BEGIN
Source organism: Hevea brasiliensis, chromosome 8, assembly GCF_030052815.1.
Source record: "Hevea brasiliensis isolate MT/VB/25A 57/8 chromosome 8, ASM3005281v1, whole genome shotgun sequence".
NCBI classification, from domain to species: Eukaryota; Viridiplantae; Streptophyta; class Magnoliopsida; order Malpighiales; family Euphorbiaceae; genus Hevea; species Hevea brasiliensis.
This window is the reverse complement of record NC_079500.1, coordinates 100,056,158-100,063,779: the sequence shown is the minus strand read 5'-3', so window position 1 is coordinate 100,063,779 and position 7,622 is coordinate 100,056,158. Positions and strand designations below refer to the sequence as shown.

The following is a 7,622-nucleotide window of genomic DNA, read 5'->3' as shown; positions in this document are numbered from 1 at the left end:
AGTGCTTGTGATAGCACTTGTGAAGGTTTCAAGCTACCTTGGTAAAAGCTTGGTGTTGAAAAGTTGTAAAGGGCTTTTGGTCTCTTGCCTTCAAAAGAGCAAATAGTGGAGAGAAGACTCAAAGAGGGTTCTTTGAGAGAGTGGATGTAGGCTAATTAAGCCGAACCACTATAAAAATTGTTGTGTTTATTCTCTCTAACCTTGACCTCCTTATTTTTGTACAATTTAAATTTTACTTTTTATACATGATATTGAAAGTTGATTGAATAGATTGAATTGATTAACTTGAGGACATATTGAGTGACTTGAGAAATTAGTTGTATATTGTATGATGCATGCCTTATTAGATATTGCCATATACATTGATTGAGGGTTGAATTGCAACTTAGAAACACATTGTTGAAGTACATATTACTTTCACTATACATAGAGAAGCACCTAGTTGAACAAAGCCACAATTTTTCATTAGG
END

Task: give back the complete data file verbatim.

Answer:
Source organism: Hevea brasiliensis, chromosome 8, assembly GCF_030052815.1.
Source record: "Hevea brasiliensis isolate MT/VB/25A 57/8 chromosome 8, ASM3005281v1, whole genome shotgun sequence".
NCBI classification, from domain to species: Eukaryota; Viridiplantae; Streptophyta; class Magnoliopsida; order Malpighiales; family Euphorbiaceae; genus Hevea; species Hevea brasiliensis.
This window is the reverse complement of record NC_079500.1, coordinates 100,056,158-100,063,779: the sequence shown is the minus strand read 5'-3', so window position 1 is coordinate 100,063,779 and position 7,622 is coordinate 100,056,158. Positions and strand designations below refer to the sequence as shown.

The following is a 7,622-nucleotide window of genomic DNA, read 5'->3' as shown; positions in this document are numbered from 1 at the left end:
AGTGCTTGTGATAGCACTTGTGAAGGTTTCAAGCTACCTTGGTAAAAGCTTGGTGTTGAAAAGTTGTAAAGGGCTTTTGGTCTCTTGCCTTCAAAAGAGCAAATAGTGGAGAGAAGACTCAAAGAGGGTTCTTTGAGAGAGTGGATGTAGGCTAATTAAGCCGAACCACTATAAAAATTGTTGTGTTTATTCTCTCTAACCTTGACCTCCTTATTTTTGTACAATTTAAATTTTACTTTTTATACATGATATTGAAAGTTGATTGAATAGATTGAATTGATTAACTTGAGGACATATTGAGTGACTTGAGAAATTAGTTGTATATTGTATGATGCATGCCTTATTAGATATTGCCATATACATTGATTGAGGGTTGAATTGCAACTTAGAAACACATTGTTGAAGTACATATTACTTTCACTATACATAGAGAAGCACCTAGTTGAACAAAGCCACAATTTTTCATTAGG